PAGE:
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I have several batteries in series and the ground point is in the center, such that I can achieve a negative and positive voltage. The OP amp uses both negative and positive voltage. Let's assume I am using two 9v batteries.

If I were to place a SPST on ground, is this sufficient? My confusion/worry is if I have the switch open, then it essentially is creating a 18V source:

enter image description here

With the switch open, the chip will have no source to the battery center tap. This seems safe but the chip would still be connected to both ends of the in-series 18V source (since it required the positive and negative 9v.)

Could the circuit somehow be closed inside of my op amp and pump double the voltage through my chip? Should I be using a DPST like this instead:

enter image description here

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  • \$\begingroup\$ What does the rest of your circuit look like? Perhaps switching the output of the opamp on and off would be enough? Could you post a schematic? \$\endgroup\$ Nov 11, 2014 at 0:01
  • \$\begingroup\$ By the way, your op-amp is running off 18 volts when powered, and the ground is used as a reference point. \$\endgroup\$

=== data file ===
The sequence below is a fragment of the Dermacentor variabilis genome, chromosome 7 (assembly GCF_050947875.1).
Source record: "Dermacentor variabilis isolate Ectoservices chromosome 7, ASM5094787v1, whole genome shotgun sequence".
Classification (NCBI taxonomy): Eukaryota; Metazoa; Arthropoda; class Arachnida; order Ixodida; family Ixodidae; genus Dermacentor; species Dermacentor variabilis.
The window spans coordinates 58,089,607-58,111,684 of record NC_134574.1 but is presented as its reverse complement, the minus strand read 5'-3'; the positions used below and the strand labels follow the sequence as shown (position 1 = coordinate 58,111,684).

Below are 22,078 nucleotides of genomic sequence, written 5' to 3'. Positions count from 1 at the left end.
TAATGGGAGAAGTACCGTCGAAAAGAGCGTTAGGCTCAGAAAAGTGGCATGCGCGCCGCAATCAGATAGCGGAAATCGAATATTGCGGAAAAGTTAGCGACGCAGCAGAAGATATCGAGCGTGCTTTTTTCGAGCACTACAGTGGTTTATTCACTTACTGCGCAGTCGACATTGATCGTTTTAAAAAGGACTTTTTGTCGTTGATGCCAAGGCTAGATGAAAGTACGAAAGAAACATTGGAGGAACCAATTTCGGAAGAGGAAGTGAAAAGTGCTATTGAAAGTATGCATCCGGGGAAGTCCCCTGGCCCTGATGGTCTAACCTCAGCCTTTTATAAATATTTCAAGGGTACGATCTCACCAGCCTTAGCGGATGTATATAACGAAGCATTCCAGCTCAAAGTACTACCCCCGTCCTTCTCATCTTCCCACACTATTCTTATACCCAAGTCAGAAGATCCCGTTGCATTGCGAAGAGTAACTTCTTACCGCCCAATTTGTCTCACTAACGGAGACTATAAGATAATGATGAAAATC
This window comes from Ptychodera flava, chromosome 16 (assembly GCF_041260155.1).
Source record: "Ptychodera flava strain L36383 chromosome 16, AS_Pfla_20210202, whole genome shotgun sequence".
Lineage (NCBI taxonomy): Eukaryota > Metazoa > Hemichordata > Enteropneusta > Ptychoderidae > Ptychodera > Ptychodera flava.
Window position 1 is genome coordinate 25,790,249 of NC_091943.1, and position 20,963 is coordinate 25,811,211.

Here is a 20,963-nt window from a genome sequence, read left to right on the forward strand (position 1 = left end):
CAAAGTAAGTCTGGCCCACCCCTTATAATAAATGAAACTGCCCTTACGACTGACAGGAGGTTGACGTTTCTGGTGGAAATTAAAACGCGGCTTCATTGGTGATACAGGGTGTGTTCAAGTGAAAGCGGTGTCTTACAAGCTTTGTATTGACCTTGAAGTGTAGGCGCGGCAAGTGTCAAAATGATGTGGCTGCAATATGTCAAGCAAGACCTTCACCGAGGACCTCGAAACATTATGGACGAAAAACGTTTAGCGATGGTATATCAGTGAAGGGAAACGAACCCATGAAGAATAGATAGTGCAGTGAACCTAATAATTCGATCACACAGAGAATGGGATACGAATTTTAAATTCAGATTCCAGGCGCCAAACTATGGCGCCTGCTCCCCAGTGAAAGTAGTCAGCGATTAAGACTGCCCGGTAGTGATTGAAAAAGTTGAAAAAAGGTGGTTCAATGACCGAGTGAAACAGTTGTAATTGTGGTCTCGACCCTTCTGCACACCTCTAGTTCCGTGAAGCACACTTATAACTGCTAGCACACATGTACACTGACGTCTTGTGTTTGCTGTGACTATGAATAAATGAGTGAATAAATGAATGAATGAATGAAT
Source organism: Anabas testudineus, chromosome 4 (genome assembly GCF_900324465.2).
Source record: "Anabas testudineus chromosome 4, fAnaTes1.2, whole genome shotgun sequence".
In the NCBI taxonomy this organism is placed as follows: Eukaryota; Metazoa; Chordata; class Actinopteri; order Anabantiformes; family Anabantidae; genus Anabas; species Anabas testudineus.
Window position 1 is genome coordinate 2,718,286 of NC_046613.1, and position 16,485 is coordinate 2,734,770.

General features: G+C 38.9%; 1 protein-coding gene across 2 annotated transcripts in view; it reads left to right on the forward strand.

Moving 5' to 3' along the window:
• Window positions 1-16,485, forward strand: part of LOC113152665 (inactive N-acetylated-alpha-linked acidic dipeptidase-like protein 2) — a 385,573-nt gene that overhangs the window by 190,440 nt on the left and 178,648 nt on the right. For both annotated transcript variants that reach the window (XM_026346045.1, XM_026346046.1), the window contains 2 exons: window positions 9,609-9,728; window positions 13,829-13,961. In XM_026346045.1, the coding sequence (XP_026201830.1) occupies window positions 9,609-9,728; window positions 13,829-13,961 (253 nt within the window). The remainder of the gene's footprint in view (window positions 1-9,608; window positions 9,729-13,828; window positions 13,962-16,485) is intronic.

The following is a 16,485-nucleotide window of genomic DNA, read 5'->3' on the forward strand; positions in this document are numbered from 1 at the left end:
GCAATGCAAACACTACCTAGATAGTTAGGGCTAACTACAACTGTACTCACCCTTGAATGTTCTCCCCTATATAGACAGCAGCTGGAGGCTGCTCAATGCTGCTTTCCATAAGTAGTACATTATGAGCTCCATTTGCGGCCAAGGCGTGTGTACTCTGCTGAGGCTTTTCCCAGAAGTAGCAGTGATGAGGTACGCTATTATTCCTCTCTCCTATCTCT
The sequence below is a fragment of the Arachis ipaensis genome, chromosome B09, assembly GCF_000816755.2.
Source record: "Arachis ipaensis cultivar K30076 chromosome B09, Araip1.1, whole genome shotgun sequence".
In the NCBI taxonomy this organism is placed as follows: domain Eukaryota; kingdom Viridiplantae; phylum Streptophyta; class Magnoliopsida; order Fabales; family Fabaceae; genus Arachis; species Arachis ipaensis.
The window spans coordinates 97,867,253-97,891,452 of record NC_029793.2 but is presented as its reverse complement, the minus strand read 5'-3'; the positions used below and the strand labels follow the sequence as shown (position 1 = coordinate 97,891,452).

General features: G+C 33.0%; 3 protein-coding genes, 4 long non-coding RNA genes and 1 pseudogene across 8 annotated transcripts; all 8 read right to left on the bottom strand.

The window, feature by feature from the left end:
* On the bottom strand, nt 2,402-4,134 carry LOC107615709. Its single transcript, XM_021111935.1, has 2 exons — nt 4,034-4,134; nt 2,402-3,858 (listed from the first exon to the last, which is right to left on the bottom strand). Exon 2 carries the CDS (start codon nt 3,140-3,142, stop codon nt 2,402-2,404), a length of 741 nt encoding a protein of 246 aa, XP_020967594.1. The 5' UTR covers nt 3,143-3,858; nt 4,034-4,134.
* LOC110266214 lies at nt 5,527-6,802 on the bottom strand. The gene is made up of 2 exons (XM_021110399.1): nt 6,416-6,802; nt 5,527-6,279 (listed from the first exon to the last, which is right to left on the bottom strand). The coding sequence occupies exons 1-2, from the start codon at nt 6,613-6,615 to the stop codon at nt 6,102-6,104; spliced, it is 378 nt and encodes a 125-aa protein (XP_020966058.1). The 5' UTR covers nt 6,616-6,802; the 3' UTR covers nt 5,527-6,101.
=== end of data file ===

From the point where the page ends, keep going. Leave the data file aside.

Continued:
– gbarry
    Dec 10, 2014 at 6:06

2 Answers 2

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Your first drawing would leave your circuit powered by the full battery supply (+/-18 V?).

The second drawing, with the double pole switch will work, but it is more common to put switches in the "hot" wires, rather than on the ground side (or center, in this case) of the circuit.

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You do have to use two switching elements, but not necessarily a DPDT switch. A SPST with several MOSFETs can cut it too:

schematic

simulate this circuit – Schematic created using CircuitLab

This circuit works by controlling two switching elements, two power MOSFETs here, with a single SPST switch. If you used to need switched rated at several amps, this circuit calls for power MOSFETs rated for several amps but a switch rated for a few milliamps.

When the switch is open the two MOSFETs' gates are pulled to their respective sources, preventing both MOSFET from turning on. When the switch is closed the two gate resistors R1 and R2 forms a voltage divider, putting a voltage around 0V at both MOSFETs' gates. M1 will see -9V gate-to-source and M2 see +9V gate-to-source, turning both MOSFETs firmly on.

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